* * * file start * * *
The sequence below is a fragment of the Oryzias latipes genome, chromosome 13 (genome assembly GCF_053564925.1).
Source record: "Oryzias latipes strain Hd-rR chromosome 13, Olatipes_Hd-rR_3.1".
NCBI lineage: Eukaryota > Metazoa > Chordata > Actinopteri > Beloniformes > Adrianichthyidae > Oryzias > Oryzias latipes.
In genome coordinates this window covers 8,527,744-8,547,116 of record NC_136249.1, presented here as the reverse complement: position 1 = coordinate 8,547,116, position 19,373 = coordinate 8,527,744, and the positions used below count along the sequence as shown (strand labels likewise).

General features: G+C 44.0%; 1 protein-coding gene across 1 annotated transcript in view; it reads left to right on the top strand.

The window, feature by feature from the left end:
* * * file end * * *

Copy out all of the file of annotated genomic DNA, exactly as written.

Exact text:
The sequence below is a fragment of the Oryzias latipes genome, chromosome 13 (genome assembly GCF_053564925.1).
Source record: "Oryzias latipes strain Hd-rR chromosome 13, Olatipes_Hd-rR_3.1".
NCBI lineage: Eukaryota > Metazoa > Chordata > Actinopteri > Beloniformes > Adrianichthyidae > Oryzias > Oryzias latipes.
In genome coordinates this window covers 8,527,744-8,547,116 of record NC_136249.1, presented here as the reverse complement: position 1 = coordinate 8,547,116, position 19,373 = coordinate 8,527,744, and the positions used below count along the sequence as shown (strand labels likewise).

General features: G+C 44.0%; 1 protein-coding gene across 1 annotated transcript in view; it reads left to right on the top strand.

The window, feature by feature from the left end: